REVIEW: ‘Dumbo’ remake takes a fresh approach on classic film

Staff writer Elyssa Rubin writes that the CGI animals, like the one of Dumbo, is one of the best features of the remake.

Courtesy Walt Disney Studios

Staff writer Elyssa Rubin writes that the CGI animals, like the one of Dumbo, is one of the best features of the remake.

Elyssa Rubin, Staff Writer

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“Dumbo” is the 2019 live action fantasy and adventure film that brings back the remarkable story of the elephant that can fly. With Tim Burton as the director,  “Dumbo” is one of the best films of the year. His unique, dark style and creativity made the film what it is.

Known for his twisted imagination in films such as, “The Nightmare Before Christmas,” “Corpse Bride,” and “Alice in Wonderland,” Burton’s always been my favorite director and I was so excited when I found out that he was directing this Disney remake.

As the film opens, the Medici Bros. circus is on the move, and with them they’ve brought along an expecting elephant. Little did they know, this elephant’s child will be born with extraordinary ears, giving him the ability to fly. Upon arriving at their destination, Mrs. Jumbo, the elephant, gives birth to Dumbo. Because of his over sized ears, the circus treats him unfairly and all the crowds do is laugh at him. After an accident involving Mrs. Jumbo trying to protect Dumbo during a show causes the circus tent to collapse, the circus owner makes a deal to collaborate with V. A. Vandevere’s amusement park, Dreamland, which only leads to more trouble.

“Dumbo” stars a variety of well known actors.

Colin Farrell, after playing Travers Robert Goff in “Saving Mr. Banks”, brought a whole new element to the screen as the film’s protagonist Holt Farrier, father of Milly and Finley. Michael Keaton, known for his role as the antagonist, Beetlejuice in “Beetlejuice”, was extraordinary as the film’s antagonist, V. A. Vandevere. Danny Devito, having previously portrayed Harry Wormwood in “Matilda”, brought a bundle of energy to his newest role, Max Medici, owner of Medici Bros. circus. Eva Green, known for her portrayal of Angelique in “Dark Shadows”, portrays the role of Colette Marchant, a French aerialist who works with Vandevere. Alan Arkin, famous for his role of Lester Siegel in “Argo”, plays J. griffin Remington, Dreamland’s chief investor. Overall, these actors did a phenomenal job, considering they worked with a  computer-generated imagery (CGI) elephant, Dumbo.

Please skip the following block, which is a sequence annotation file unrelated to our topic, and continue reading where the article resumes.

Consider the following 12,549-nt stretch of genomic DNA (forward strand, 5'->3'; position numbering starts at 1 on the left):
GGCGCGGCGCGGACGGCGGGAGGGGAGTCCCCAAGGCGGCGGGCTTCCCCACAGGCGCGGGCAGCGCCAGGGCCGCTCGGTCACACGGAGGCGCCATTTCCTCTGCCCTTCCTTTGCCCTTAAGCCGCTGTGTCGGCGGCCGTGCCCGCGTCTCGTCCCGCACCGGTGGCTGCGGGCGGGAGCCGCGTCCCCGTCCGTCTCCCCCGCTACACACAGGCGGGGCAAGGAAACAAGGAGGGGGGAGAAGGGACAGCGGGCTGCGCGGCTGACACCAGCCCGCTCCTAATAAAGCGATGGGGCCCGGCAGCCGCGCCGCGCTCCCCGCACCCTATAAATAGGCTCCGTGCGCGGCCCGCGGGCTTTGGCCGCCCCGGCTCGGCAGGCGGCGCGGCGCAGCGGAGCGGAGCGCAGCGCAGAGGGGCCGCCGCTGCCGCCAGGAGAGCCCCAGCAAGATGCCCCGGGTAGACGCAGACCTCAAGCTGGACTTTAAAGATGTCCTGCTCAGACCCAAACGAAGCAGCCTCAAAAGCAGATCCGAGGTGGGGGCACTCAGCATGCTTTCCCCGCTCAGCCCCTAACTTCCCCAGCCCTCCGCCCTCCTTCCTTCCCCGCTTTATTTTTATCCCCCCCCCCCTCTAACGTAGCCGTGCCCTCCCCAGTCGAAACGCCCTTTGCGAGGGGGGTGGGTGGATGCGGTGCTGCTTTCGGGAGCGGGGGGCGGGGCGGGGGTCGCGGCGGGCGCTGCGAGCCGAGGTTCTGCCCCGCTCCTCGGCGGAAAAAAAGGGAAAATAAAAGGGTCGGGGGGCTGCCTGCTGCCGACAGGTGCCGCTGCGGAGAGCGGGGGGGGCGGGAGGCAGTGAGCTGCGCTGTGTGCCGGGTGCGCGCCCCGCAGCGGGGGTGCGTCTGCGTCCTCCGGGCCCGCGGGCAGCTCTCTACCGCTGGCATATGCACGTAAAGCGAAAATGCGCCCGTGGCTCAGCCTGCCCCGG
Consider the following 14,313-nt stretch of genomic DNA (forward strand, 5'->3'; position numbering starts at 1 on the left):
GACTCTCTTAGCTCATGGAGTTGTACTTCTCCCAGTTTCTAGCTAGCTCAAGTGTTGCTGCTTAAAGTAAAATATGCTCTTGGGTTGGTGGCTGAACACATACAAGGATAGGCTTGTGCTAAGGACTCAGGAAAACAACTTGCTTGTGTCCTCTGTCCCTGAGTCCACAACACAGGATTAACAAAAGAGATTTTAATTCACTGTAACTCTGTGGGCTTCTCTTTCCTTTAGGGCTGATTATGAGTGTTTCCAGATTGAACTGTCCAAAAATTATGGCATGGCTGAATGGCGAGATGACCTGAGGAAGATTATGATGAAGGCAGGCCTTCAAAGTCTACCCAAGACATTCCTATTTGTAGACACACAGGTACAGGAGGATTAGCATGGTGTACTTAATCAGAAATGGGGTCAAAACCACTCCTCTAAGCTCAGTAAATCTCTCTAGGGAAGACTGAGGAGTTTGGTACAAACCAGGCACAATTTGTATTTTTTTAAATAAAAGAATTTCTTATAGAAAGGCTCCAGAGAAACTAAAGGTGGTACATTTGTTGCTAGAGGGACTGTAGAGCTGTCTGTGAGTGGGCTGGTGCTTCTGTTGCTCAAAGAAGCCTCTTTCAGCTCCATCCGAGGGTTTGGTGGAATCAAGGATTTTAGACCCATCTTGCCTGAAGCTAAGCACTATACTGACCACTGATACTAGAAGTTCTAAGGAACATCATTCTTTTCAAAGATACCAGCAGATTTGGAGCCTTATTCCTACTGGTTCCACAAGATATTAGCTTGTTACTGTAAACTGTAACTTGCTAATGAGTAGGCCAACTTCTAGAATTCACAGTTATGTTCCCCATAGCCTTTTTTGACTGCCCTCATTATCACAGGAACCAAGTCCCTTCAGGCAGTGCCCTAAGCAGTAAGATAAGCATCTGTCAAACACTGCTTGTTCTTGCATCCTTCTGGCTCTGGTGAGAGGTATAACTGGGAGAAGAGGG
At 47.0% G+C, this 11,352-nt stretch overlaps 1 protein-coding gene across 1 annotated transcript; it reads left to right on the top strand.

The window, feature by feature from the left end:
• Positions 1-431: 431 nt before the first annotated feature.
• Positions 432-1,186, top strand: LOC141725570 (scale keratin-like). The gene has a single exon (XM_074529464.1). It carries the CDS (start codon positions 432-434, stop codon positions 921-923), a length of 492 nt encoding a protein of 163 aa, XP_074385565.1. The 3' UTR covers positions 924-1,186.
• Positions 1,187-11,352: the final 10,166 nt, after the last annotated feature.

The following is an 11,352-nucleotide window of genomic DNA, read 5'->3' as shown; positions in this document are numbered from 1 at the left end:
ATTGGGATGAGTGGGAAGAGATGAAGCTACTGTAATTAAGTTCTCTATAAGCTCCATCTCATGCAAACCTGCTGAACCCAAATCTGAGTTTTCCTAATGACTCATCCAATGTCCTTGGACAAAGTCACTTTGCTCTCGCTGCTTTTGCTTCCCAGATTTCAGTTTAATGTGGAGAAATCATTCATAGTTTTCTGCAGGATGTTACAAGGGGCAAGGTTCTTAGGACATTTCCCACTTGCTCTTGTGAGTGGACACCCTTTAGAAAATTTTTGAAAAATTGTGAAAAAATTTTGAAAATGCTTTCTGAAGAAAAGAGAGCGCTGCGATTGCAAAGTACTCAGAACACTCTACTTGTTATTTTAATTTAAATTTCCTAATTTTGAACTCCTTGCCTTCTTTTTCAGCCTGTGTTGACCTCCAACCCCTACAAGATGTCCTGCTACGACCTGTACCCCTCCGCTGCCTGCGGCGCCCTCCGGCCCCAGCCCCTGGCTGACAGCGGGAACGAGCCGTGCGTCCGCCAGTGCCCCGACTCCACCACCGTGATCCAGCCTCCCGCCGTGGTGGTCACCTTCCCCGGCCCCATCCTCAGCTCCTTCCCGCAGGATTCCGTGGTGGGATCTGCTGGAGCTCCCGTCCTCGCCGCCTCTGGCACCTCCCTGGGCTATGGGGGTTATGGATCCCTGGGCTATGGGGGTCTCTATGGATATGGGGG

The remake also debuts actresses Nico Parker as Milly Farrier, the wannabe scientist, and Finley Hobbins as Joe Farrier, who is a minor role. These young actors did an outstanding job considering they’re new to the acting business and also had to work with a CGI elephant.

The classic Disney version of the tale featured many songs, but very few songs were used in the remake. However, “Baby Mine”, “Pink Elephants on Parade” and “Loading the Train” (called “Train’s a Comin’ in the remake) are included, and though the songs aren’t identical to the originals, they still bring back similar vibes.

The biggest difference between the live action version and the animation is that the live action version has no talking animals, which was a good approach to take. If they hadn’t changed anything, it would have been boring to see the same story. This brought the story back to life for children and adults.

In fact, there were very few similarities in both films. Two of the very few scenes that remained the same, were the firefighter clown scene, where Dumbo was on a plank surrounded by flames and he had to fly off of it, and when Mrs. Jumbo went mad and the circus isolated her from her baby.

The movie takes place in the early 1900s, and this time period was represented well through the amazing set including the old-fashioned railroad and clothing. The costume design is excellent, and you even get a vibe of the “The Greatest Showman” from Devito’s ringmaster costume.

I definitely recommend this film to those of all ages. It’s a fun film that will bring families together by bringing back memories for parents and presenting something new for kids who haven’t seen the original.

“Dumbo” is rated PG and is currently still in theaters.